Paris by Night was also a technical achievement. In an era of slow lenses and even slower film, few photographers ventured out after dark. Brassï relished the darkness and by trial and error learned to get the night shots he was after. He invented ingenious tricks to help him, like gauging extended exposure times by how long it took for him to smoke a Gauloises.

At the end of his night’s shooting, he would return to his room at the Hôtel des Terrasses. Drawing the curtains, he turned the small space into a darkroom in which he would process his negatives and make prints. These prints were remarkable because of the richness of the darkness in them.

Using his training as a painter, Brassaï framed his shots so that small areas of light pierced large areas of blacks and shadows. Light reflected in wet streets and diffused by fog, would define shapes within the dark.  This contrast gave his printed images richness and depth and he called these prints his "little boxes of night."

Cartier-Bresson neither processed his own film nor made his own prints. There were many other differences between the two men. Cartier-Bresson always shot with a 35mm Leica camera, working quickly and unobtrusively. He would shoot dozens of frames chasing his "decisive moment," his subjects all the while unaware of his presence.

In contrast, Brassaï shot with a large, fixed lens, 6.5x9 cm Voigtländer Bergheil folding camera. Brassaï mounted mounted the camera on a heavy wooden tripod. Although he shot with other cameras, like the Rollieflex, he never used a 35mm Leica, saying that he had no interest in taking dozens of shots of the same scene.


Also, unlike Cartier-Bresson he happily employed auxiliary lighting. For interior photographs like his café shots, he worked with an assistant who prepared a flash powder gun and a reflecting screen, while Brassaï chatted up and posed his subjects. The exploding flash powder produced a softer light than flashbulbs, giving the pictures their distinctive lighting. However, these powder explosions were so bright and loud that Picasso nicknamed Brassaï "the Terrorist."

Brassaï was never the distant observer Cartier-Bresson was. Not only were his subjects co-conspirators in the photos, they were his acquaintances. Brassaï wants us to like them: we are among friends. We are guests at the table.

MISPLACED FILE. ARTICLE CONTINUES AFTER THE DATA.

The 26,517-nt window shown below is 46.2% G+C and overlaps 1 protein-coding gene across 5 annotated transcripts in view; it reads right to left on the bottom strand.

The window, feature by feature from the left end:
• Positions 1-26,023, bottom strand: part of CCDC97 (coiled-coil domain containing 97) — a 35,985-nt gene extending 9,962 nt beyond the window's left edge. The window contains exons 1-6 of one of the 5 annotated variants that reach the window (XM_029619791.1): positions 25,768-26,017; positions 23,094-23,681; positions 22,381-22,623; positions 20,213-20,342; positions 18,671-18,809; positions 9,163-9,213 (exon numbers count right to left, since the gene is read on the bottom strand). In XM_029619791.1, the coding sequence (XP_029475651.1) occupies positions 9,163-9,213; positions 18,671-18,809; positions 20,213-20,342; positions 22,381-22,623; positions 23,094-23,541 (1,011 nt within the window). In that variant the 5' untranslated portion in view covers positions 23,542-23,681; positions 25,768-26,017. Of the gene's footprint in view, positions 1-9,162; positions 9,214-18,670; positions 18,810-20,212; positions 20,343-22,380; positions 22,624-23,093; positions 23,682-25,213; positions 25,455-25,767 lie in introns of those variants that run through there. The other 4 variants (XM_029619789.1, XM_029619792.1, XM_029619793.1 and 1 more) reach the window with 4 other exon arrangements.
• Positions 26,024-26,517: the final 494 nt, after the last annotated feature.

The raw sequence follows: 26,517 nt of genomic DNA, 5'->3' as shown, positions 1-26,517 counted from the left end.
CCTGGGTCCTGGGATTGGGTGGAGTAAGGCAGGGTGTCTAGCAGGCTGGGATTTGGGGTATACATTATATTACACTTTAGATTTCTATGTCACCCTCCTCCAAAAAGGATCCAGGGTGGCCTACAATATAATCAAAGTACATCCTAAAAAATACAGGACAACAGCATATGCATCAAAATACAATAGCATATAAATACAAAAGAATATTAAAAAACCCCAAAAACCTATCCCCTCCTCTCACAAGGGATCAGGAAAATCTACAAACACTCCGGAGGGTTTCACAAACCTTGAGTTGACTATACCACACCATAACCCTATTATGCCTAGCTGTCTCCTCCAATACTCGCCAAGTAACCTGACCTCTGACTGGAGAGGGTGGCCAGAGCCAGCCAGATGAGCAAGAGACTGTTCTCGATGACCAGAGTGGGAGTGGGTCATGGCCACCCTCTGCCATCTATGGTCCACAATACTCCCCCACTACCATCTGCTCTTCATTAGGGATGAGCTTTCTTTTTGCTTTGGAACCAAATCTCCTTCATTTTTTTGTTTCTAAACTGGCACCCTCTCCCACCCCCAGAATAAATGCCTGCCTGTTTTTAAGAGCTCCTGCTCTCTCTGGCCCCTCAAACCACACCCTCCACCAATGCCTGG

Around the time of Paris du nuit’s publication, he joined with Hungarian immigrant Charles Rado to create the Rapho agency, one of the first press agencies specializing in humanistic photography. The new agency was a perfect fit for Brassaï, but his ability to travel to cover stories was limited.

In the ruins of war, Romania had subsumed Braşov and Brassaï’s Hungarian identity papers were invalid -- he was a stateless person. It wasn’t until 1949, a year after marrying the French citizen, Gilberte Boyer, that he became naturalized and could travel freely. This allowed him to work throughout the 1950s and 1960s shooting commercial assignments for magazines like Harper’s Bazaar.

In 1962, he gave up his commercial photography for sculpting but continued to exhibit and sell prints. He had his first international exhibition at the Museum of Modern Art in 1948 and followed it with shows there in 1953, 1956, and 1968. He was the guest of honor at the Rencontres d'Arles Festival in France in 1970. In all, he produced dozens of photography books and nearly 35,000 exposures. Today his negatives, prints and contact sheets are housed at the George Pompidou Center in Paris. He died in 1984 in southern France near Nice.

Brassaï once summed up his photography by saying:

 "Basically, my work has been one long reportage on human life."